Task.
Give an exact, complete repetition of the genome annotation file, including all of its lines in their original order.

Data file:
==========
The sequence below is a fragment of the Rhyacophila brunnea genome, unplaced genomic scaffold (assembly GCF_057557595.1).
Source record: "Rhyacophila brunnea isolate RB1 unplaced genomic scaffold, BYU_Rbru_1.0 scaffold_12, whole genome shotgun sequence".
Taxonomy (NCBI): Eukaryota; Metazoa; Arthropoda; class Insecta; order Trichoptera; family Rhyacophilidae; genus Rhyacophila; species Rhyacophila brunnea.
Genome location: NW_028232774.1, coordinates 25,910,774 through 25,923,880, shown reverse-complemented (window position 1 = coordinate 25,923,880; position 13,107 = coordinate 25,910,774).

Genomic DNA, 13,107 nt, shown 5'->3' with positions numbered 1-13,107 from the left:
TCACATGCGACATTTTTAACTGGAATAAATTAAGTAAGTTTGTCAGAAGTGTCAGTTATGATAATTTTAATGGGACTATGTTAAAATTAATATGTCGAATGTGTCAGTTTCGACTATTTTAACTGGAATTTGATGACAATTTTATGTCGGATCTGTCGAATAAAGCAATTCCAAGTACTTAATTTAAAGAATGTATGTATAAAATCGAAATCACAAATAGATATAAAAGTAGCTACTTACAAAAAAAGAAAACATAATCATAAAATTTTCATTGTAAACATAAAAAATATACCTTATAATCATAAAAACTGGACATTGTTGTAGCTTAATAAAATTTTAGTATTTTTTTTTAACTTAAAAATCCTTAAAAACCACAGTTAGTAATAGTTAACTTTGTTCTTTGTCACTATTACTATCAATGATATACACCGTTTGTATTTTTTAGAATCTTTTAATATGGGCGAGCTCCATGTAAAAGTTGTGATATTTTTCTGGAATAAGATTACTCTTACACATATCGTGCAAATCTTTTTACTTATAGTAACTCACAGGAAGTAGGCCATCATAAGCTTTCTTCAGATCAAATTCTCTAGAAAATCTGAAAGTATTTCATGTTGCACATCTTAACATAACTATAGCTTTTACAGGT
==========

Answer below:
The sequence below is a fragment of the Rhyacophila brunnea genome, unplaced genomic scaffold (assembly GCF_057557595.1).
Source record: "Rhyacophila brunnea isolate RB1 unplaced genomic scaffold, BYU_Rbru_1.0 scaffold_12, whole genome shotgun sequence".
Taxonomy (NCBI): Eukaryota; Metazoa; Arthropoda; class Insecta; order Trichoptera; family Rhyacophilidae; genus Rhyacophila; species Rhyacophila brunnea.
Genome location: NW_028232774.1, coordinates 25,910,774 through 25,923,880, shown reverse-complemented (window position 1 = coordinate 25,923,880; position 13,107 = coordinate 25,910,774).

Genomic DNA, 13,107 nt, shown 5'->3' with positions numbered 1-13,107 from the left:
TCACATGCGACATTTTTAACTGGAATAAATTAAGTAAGTTTGTCAGAAGTGTCAGTTATGATAATTTTAATGGGACTATGTTAAAATTAATATGTCGAATGTGTCAGTTTCGACTATTTTAACTGGAATTTGATGACAATTTTATGTCGGATCTGTCGAATAAAGCAATTCCAAGTACTTAATTTAAAGAATGTATGTATAAAATCGAAATCACAAATAGATATAAAAGTAGCTACTTACAAAAAAAGAAAACATAATCATAAAATTTTCATTGTAAACATAAAAAATATACCTTATAATCATAAAAACTGGACATTGTTGTAGCTTAATAAAATTTTAGTATTTTTTTTTAACTTAAAAATCCTTAAAAACCACAGTTAGTAATAGTTAACTTTGTTCTTTGTCACTATTACTATCAATGATATACACCGTTTGTATTTTTTAGAATCTTTTAATATGGGCGAGCTCCATGTAAAAGTTGTGATATTTTTCTGGAATAAGATTACTCTTACACATATCGTGCAAATCTTTTTACTTATAGTAACTCACAGGAAGTAGGCCATCATAAGCTTTCTTCAGATCAAATTCTCTAGAAAATCTGAAAGTATTTCATGTTGCACATCTTAACATAACTATAGCTTTTACAGGT